One of the strange and unintended consequences of our 24 hour rolling news and arts media is that responses and reviews must be instantaneous, immediate, or they get nowhere. You can understand this when it comes to news headlines, less so when it comes to talking and discussing music. I can imagine just how galling it can be for an artist to have spent about two years on what they regard as a masterpiece to have it trashed in print within five minutes.
It’s therefore something of a blessed relief that I’m able to review the latest Baroness record, now one year old, having given it plenty of time to live, breathe and sink into my consciousness for the best part of a year. Blue Record is the second full length opus from the Georgia, USA band, following on from their 2007 debut, Red Record.
This is an album that made all the “best of 2009” lists of the usual suspects and self- appointed “tastemakers” with perfunctory ease. Perhaps somewhat surprising given that the band’s debut was, in all honesty, cautiously received. This then was the supposed great leap forward. So, a year on: does this assessment of greatness stand up?
In a word: yes. Ridiculously so. Blue Record is a genuine epic, full of verve, imagination and thrills. A record to live with and to indulge. A record for the short sharp shock that only metal can provide, but equally a record that warrants and demands your full attention and indulgence. It’s that rare beast – a proper album with an (admittedly, opaque) narrative arc interspersed with those standout metal tunes for your driving playlist.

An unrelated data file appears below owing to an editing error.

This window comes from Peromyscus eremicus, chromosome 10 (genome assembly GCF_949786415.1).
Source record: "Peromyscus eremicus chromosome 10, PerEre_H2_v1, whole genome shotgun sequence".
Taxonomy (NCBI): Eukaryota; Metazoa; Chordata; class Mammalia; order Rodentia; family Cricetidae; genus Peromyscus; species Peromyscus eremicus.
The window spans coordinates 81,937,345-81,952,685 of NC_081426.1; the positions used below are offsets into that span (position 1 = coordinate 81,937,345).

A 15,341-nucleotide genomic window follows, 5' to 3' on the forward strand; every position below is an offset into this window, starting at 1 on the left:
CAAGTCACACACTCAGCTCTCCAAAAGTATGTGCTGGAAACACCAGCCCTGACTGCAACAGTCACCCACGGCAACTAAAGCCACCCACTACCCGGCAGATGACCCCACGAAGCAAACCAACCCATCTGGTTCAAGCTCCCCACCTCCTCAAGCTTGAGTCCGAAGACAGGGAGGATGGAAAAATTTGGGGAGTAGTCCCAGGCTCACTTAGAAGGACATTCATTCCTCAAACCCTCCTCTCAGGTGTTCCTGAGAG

Baroness have all the expected hallmarks of sludge metal in place. Growling vocals, screeching guitars, a dark and muddied production. These combine beautifully to create a soundscape that is unmistakably murky and determinedly impenetrable.
However, that’s only part of the story. Baroness have been spearheading a creative renaissance of deep southern rock music, along with the likes of Mastodon and Kylesa. The links to Mastodon are obvious but without the overt literary or philosophical referencing. However, there is a wider, deep southern rock mentality and aesthetic running through this record – echoes of Mountain here, a snippet of Lynyrd Skynyrd there. Combine this with a fierce intelligence, an obsessional attention to harmony and melody (at times, there is work that would not be out of place at a Fleet Foxes concert) and you have the ingredients and application for an exciting and heady mix.
Blue Record is also full of intriguing and enigmatic contradictions – at times you get the sense that these friends turned up and jammed for one seamless, energised afternoon, as one tune effortlessly bleeds into another. Deep down, however, you know that there has been a meticulous attention to detail, a desire to take the listener with the band on its ebbs and flows, highs and lows. It’s a thrilling, visceral and often hypnotic experience that, if you’ve not yet gotten around to having it, will hook you up for life.
written by Mat Davies